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FAA plans to expand use of Apple's iPad & create its own app store

The U.S. Federal Aviation Administration has found that use of the iPad has improved efficiency and lowered costs, prompting the authority to expand use of Apple's touchscreen tablet, and even create its own application storefront with aviation-specific software.

About 1,100 FAA employees are currently using iPads, but that will "broadly expand" in the near future, according to AVweb (via TUAW). That's because the FAA has found that tablets are "particularly useful" for employees like mechanics and lawyers at the administration.

"The FAA currently allows employees to use iPads to read and send e-mail or documents, and does not allow the devices to be used to access FAA networks. But that is scheduled to change," the report said.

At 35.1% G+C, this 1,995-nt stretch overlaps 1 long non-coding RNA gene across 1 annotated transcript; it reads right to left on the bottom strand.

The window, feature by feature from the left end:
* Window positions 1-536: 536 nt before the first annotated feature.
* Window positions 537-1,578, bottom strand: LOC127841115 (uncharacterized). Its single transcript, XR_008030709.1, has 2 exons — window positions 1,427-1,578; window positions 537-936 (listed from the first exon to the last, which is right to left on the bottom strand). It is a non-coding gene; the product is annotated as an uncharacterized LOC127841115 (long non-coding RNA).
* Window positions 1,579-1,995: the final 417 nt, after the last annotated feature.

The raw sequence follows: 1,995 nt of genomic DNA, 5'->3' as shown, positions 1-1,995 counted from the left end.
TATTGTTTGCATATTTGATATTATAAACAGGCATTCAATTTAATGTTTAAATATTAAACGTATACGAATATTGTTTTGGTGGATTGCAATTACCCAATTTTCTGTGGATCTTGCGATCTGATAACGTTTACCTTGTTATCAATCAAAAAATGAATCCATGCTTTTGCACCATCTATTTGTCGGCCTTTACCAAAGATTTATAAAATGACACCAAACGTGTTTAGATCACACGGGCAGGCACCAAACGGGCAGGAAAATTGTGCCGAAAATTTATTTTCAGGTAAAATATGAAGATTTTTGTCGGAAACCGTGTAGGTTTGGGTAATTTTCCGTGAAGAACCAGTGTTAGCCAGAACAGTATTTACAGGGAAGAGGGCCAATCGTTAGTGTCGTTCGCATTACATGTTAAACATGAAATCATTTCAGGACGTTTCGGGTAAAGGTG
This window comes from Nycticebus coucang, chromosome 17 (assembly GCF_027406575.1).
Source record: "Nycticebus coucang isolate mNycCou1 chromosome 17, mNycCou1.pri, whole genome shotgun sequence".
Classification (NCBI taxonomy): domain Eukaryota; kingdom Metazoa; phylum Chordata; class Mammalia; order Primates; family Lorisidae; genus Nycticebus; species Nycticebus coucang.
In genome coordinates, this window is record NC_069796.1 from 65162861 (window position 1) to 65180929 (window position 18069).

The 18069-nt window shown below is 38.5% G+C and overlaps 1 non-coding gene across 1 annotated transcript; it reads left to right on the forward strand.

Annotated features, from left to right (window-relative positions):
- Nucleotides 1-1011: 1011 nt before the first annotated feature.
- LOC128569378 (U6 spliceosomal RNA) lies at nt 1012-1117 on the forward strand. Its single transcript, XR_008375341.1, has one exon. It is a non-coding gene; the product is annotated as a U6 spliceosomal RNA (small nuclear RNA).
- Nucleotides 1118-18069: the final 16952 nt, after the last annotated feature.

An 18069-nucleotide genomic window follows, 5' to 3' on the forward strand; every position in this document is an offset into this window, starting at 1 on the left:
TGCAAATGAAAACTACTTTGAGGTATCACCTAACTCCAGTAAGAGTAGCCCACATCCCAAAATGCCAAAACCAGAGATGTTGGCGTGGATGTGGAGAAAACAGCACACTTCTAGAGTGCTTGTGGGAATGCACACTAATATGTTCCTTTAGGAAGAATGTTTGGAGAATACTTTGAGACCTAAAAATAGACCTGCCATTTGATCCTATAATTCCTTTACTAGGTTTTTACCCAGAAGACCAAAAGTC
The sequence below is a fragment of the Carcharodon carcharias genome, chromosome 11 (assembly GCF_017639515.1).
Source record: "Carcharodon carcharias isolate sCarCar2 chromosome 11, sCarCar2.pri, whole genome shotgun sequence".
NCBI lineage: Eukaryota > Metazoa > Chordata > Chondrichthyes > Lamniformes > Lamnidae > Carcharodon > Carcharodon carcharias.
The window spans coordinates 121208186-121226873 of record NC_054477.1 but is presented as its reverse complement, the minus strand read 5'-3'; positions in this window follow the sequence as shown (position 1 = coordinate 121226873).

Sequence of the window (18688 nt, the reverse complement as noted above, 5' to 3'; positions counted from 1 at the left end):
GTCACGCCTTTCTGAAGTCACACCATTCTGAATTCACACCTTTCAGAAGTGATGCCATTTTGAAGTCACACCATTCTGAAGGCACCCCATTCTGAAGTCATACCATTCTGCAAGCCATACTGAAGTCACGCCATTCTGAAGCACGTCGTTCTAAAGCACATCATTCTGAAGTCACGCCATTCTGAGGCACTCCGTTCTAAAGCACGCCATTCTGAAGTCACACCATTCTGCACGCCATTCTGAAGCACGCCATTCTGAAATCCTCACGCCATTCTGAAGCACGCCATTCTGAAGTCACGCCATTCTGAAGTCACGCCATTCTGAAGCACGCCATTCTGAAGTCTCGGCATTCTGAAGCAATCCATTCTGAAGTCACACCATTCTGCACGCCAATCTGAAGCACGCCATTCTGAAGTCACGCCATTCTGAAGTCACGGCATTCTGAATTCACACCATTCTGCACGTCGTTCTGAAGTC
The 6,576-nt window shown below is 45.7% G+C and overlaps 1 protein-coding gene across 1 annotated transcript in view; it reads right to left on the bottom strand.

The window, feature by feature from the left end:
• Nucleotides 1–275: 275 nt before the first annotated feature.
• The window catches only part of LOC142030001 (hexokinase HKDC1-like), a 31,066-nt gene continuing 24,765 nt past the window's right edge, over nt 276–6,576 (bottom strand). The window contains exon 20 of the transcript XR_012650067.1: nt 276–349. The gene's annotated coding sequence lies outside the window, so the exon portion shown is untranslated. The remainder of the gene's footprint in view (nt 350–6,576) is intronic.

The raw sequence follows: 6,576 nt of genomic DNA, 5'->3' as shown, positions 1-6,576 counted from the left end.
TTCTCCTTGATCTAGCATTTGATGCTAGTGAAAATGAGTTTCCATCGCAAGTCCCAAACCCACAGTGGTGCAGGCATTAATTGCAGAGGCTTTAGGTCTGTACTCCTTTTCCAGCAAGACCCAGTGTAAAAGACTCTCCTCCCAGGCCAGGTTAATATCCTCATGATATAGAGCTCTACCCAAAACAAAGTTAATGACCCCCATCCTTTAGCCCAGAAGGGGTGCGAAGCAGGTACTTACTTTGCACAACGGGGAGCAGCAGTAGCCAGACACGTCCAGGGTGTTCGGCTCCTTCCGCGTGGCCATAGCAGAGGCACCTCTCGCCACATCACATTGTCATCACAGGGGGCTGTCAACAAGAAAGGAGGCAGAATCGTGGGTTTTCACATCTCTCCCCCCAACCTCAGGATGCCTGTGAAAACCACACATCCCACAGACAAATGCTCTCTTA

"The FAA's manager of Architecture and Applied Technology said that by 2014, the FAA plans to allow workers the choice to replace laptops with iPads."

Because the FAA's employees have found the iPad to be an invaluable tool in daily work, the administration hopes to build more specific applications to suit their needs. In addition to creating its own application store, the FAA also reportedly hopes to expand use of the iPad to trainers and students.

Last July, the FAA approved use of the iPad as an electronic flight bag for pilots. The change allows airlines to replace cumbersome 40-pound paper manuals with just Apple's touchscreen tablet.

And in December, American Airlines became the first major commercial carrier to use Apple's iPad in all phases of flight. The iPad has been used on American Airlines flights in replace of traditional paper charts.

While the FAA has approved use of the iPad among pilots and plans to expand use among its own employees, the administration is also considering relaxing rules that prohibit use of the device among passengers. Last month, the administration said it was taking a "fresh look" at the use of portable electronics on airplanes, which could potentially lead to the iPad being approved for use during takeoff and landing.